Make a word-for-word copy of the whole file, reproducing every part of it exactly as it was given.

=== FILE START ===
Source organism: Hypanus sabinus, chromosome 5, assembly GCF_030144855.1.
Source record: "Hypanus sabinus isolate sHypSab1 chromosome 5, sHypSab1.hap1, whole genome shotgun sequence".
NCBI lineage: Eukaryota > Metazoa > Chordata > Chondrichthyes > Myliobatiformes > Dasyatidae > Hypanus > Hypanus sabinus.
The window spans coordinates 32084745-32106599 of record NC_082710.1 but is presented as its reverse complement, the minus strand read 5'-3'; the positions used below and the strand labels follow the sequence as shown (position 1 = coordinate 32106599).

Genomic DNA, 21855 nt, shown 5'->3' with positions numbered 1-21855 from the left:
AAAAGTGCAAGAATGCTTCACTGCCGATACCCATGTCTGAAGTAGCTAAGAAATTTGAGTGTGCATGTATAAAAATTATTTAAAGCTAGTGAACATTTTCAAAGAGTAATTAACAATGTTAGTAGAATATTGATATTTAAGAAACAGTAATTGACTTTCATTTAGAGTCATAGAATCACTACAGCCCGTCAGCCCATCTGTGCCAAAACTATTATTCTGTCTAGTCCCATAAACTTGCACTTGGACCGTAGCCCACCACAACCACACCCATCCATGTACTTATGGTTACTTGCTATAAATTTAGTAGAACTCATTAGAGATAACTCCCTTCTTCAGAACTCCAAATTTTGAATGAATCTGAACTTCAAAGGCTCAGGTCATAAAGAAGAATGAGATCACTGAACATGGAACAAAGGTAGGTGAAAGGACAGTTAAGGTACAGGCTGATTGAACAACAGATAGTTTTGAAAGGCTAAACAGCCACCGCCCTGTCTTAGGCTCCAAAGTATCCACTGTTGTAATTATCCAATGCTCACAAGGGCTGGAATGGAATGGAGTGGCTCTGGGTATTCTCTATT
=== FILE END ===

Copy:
Source organism: Hypanus sabinus, chromosome 5, assembly GCF_030144855.1.
Source record: "Hypanus sabinus isolate sHypSab1 chromosome 5, sHypSab1.hap1, whole genome shotgun sequence".
NCBI lineage: Eukaryota > Metazoa > Chordata > Chondrichthyes > Myliobatiformes > Dasyatidae > Hypanus > Hypanus sabinus.
The window spans coordinates 32084745-32106599 of record NC_082710.1 but is presented as its reverse complement, the minus strand read 5'-3'; the positions used below and the strand labels follow the sequence as shown (position 1 = coordinate 32106599).

Genomic DNA, 21855 nt, shown 5'->3' with positions numbered 1-21855 from the left:
AAAAGTGCAAGAATGCTTCACTGCCGATACCCATGTCTGAAGTAGCTAAGAAATTTGAGTGTGCATGTATAAAAATTATTTAAAGCTAGTGAACATTTTCAAAGAGTAATTAACAATGTTAGTAGAATATTGATATTTAAGAAACAGTAATTGACTTTCATTTAGAGTCATAGAATCACTACAGCCCGTCAGCCCATCTGTGCCAAAACTATTATTCTGTCTAGTCCCATAAACTTGCACTTGGACCGTAGCCCACCACAACCACACCCATCCATGTACTTATGGTTACTTGCTATAAATTTAGTAGAACTCATTAGAGATAACTCCCTTCTTCAGAACTCCAAATTTTGAATGAATCTGAACTTCAAAGGCTCAGGTCATAAAGAAGAATGAGATCACTGAACATGGAACAAAGGTAGGTGAAAGGACAGTTAAGGTACAGGCTGATTGAACAACAGATAGTTTTGAAAGGCTAAACAGCCACCGCCCTGTCTTAGGCTCCAAAGTATCCACTGTTGTAATTATCCAATGCTCACAAGGGCTGGAATGGAATGGAGTGGCTCTGGGTATTCTCTATT